The bake: fungus lovers’ pizza.

While it turned out to be a fascinating read, The Truffle Underground turned me off of truffle mushrooms in the strongest way possible. So a bake that incorporated “truffle oil” or “truffle cheese” or any BS truffle product was out of the question. Instead, I turned to some other edible fungi that I love: Saccharomyces cerevisiae (bakers’ yeast), Penicillium roqueforti (blue stilton cheese), and Boletus edulis (porcini mushroom) – and combined them into one fungus-tastic pizza!

I didn’t follow any recipe for the pizza. I just bought pizza dough from the grocery store, then topped it with a homemade garlic-ricotta sauce, mozzarella cheese, bleu cheese, porcini mushrooms, and basil. I had read that a common mistake with homemade pizzas is overloading the dough with too many toppings, so I was pretty modest with the toppings. I baked my pizza on the top rack of an oven at 450 degrees (F), and took it out when the crust was lightly browned.

This pizza was AMAZING! I probably could have been more generous with the toppings, and also taken the pizza out of the oven a couple minutes sooner. That being said, it was still deliciously decadent, and the various flavors (garlic, ricotta, bleu cheese, basil, etc) worked well together. While I will probably never eat anything “truffle”-flavored ever again, I still love and appreciate edible fungi in the forms of yeast, mushrooms, and bleu cheese.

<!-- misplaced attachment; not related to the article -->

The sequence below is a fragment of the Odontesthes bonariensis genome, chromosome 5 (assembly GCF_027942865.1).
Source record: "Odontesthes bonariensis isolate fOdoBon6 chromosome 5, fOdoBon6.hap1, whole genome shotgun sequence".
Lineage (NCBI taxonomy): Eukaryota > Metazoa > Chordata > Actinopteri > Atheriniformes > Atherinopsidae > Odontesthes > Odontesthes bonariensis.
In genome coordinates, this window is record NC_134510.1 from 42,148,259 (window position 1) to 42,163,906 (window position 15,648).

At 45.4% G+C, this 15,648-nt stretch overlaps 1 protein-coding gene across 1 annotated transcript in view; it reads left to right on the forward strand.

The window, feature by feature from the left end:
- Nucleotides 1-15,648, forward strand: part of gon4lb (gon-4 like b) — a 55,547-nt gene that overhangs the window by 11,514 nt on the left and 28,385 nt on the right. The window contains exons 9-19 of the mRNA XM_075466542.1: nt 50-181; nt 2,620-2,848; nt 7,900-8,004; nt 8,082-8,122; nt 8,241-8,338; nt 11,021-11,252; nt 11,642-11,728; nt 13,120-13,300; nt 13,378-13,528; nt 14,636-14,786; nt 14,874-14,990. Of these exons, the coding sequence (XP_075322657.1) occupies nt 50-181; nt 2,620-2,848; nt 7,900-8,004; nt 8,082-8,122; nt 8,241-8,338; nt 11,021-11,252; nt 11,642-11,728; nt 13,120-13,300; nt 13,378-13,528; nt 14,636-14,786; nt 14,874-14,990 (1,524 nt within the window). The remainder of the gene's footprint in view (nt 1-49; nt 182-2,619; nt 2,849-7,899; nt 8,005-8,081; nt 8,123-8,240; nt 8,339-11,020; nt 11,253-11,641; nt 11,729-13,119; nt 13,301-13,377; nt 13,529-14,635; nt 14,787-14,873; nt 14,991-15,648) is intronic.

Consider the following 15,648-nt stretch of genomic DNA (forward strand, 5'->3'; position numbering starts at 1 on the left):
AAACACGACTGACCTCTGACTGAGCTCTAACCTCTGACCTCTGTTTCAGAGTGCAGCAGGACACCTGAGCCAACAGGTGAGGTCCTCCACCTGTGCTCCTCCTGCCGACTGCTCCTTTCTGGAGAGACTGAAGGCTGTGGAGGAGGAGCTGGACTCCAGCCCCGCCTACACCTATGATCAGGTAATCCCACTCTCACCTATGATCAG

Served with a dash of hot sauce and a fungal-fermented drink (BEER!)

If You See Me Don’t Say Hi (short-stories unified by a single theme, and unique cupcakes unified by a base flavor)

The book: If You See Me Don’t Say Hi by Neel Patel.

Recently I read If You See Me Don’t Say Hi, a collection of fictional short stories by Neel Patel. Each short story is told from the perspective of a different character, most of whom are first-generation Indian-Americans. Individually, the stories are shocking, uncomfortable, and above all else, relatable. Collectively, they completely upend some of the commonly-believed stereotypes about Indian-Americans in the United States.

If You See Me Don’t Say Hi was a quick and engaging read. Like many short-stories, the plot in each story moves quickly: some stories span ten or more years in just 10-20 pages. My favorite stories, however, were the ones in which the plot moved just slightly slower; or the stories that provided more time to intimately know and understand the characters. The last two stories in the collection do an especially great job of this; and they are actually related to each other, giving the reader a more nuanced perspective of the characters and their relationship.